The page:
College graduation season is over, and thousands of young workers, armed with degrees that the ink is barely dry on, are entering the big wide world of work. You may welcome some of them soon into your compony. Introducing them to the company – and the concept of a full-time job – can be challenging. Here are some great ways to make the new graduate onboarding process easier, simpler and more comfortable for everyone.
Let Them Do What They Do Best
In a perfect world college students would emerge into the world after graduation completely capable of doing any job their new degree qualified them to do. But college learning and real world learning are often two very different creatures.
You can however take advantage of the fact that they have spent the last 18 years or so studying to help them get up to speed faster,
If your company invests in internal learning tools and training modules that can be self-conducted, the recent grad hire will be right at home in having to study the ins and outs of your business and how your team contributes to it.
Explain the Basics
There are a number of things that come along with a first full-time job in their ‘real’ profession that a new hire may be a little unsure of as the new graduate onboarding process unfolds. How does a 401K work? What health benefits are now being offered to them, how do they sign up for them, and what do they cost? How does the life insurance work?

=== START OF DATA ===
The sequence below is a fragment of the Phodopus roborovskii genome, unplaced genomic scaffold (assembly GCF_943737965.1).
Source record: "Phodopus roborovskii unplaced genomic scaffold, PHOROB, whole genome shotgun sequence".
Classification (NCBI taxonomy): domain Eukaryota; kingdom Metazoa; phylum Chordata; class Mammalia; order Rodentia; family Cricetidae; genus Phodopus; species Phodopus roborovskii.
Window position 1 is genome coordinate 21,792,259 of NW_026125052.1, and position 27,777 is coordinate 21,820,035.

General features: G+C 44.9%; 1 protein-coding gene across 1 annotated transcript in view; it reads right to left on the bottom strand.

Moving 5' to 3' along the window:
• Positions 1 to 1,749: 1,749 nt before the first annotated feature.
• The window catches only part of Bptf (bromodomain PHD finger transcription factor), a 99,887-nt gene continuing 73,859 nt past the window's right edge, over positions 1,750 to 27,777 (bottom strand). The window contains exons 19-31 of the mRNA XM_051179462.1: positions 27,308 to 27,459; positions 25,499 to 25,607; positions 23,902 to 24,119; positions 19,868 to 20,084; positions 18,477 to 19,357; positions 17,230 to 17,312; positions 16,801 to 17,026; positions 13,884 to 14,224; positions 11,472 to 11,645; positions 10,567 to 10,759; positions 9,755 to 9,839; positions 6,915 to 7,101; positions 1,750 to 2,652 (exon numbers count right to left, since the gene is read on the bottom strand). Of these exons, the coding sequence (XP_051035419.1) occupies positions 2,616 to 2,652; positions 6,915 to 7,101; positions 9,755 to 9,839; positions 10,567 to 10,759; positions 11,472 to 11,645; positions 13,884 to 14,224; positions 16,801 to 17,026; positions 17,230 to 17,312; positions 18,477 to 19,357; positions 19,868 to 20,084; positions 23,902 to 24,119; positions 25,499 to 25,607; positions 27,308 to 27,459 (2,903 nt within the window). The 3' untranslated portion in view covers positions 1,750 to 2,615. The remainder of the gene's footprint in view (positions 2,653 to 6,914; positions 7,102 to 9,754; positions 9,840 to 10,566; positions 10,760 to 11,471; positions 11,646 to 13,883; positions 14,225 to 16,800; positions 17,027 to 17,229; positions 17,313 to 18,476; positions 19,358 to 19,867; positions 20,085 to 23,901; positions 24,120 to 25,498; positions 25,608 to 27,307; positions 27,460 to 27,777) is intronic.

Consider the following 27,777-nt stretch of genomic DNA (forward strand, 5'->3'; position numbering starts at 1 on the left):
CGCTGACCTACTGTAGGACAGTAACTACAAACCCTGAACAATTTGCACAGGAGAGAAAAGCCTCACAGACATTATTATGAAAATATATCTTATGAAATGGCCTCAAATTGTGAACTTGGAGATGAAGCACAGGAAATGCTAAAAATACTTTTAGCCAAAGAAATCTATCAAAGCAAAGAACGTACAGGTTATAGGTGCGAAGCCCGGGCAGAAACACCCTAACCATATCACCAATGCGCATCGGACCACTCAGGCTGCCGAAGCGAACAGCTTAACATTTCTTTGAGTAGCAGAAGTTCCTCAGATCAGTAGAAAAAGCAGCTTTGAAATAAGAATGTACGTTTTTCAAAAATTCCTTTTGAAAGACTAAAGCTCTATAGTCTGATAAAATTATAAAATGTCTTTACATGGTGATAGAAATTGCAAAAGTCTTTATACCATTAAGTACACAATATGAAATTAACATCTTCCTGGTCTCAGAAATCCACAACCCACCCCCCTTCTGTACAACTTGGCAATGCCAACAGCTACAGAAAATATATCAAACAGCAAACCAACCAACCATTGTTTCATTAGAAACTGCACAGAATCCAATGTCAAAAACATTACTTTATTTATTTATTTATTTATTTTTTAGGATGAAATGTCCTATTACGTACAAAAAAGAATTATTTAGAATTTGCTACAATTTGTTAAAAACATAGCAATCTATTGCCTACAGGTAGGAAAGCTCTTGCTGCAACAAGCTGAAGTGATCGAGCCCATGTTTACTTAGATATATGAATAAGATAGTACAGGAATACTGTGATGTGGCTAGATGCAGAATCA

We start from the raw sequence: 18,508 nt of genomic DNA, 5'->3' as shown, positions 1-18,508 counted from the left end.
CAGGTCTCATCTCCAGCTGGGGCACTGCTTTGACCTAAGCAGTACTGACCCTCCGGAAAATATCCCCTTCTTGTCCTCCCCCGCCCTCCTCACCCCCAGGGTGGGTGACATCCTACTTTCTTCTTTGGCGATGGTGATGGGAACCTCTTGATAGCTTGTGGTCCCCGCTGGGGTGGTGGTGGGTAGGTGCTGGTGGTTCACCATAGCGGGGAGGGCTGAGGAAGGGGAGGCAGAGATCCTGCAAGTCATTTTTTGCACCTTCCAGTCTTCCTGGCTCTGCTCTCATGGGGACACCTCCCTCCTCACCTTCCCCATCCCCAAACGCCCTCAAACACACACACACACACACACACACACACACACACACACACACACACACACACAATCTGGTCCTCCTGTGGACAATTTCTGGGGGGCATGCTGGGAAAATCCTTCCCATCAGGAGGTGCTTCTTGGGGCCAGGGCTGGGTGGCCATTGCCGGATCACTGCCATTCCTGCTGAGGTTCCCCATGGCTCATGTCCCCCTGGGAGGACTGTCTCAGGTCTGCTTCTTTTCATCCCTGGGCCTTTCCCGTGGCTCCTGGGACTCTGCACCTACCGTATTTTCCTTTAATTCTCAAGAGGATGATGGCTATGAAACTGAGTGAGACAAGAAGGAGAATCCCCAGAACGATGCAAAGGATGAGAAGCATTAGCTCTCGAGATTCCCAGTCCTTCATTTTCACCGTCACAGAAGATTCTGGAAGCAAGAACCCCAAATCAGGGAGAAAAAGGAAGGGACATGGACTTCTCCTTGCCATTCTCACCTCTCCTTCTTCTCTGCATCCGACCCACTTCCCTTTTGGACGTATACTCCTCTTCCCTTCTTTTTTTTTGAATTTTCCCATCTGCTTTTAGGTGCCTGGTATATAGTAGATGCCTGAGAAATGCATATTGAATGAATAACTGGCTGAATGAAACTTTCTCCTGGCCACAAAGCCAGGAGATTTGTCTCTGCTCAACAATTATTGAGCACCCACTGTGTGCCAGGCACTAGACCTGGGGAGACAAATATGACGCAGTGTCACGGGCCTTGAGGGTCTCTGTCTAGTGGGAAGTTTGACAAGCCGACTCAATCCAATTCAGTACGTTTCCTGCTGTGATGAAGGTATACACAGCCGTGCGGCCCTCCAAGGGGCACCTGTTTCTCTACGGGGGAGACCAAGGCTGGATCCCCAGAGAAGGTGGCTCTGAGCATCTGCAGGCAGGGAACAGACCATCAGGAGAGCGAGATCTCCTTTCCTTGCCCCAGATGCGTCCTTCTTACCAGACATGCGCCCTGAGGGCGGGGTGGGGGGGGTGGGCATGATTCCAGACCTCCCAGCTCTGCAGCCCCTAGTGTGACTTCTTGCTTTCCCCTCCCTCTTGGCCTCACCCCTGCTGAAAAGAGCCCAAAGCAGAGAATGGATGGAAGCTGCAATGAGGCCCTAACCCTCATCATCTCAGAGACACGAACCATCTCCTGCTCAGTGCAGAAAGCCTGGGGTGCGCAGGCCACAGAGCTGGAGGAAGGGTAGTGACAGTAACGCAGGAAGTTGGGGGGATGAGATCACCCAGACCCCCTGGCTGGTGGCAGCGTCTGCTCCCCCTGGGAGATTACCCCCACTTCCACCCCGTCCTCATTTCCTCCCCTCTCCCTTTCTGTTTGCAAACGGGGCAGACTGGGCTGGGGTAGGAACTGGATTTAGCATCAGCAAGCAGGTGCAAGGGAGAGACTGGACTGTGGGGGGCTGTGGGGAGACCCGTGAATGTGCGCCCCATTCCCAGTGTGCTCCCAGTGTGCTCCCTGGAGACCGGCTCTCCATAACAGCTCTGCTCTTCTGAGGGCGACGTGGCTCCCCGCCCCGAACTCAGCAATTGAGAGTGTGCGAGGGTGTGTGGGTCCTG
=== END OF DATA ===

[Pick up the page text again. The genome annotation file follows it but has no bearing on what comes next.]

These questions can of course be answered by an employee handbook, but few new hires have the time to do more than skim those for months. Instead, plan an orientation session – a nice, informal one over coffee in your office perhaps – to explain all the new benefits the new hire is now entitled to and how they work. This will make sure they can get the most out of them, understand their value and prevent them from ‘feeling stupid’ about asking questions.
Offer a Warmer Welcome
If there is one thing that most college students are used to its socializing as a way to connect, network and learn. As a part of the new graduate onboarding process why not arrange an informal introduction to the rest of the team in the form of a casual mixer rather than a formal conference room presentation? One that feels friendly, encourages casual interactions, and yes, maybe has beer, wine and music.
Give Them Time to Listen, Digest, Respond, and Repeat
The first weeks of a new job are daunting for even the most confident of new grads. You, as a manager, can help here by giving them more autonomy over how fast they pace their learning and how they execute it.
Some may be more comfortable going through online training alone then asking questions, while some may be do better if they can complete a few modules and then go back over them with a more experienced team member before moving on.
Having this kind of control of their schedule allows them to understand how much time they need to digest the information they are reading and listening to, and which methods were best for them to fully understand and respond to what they are learning. In this way they are likely to grasp everything they need to know firmly, and become the valuable employee you envisioned they would be when you hired them.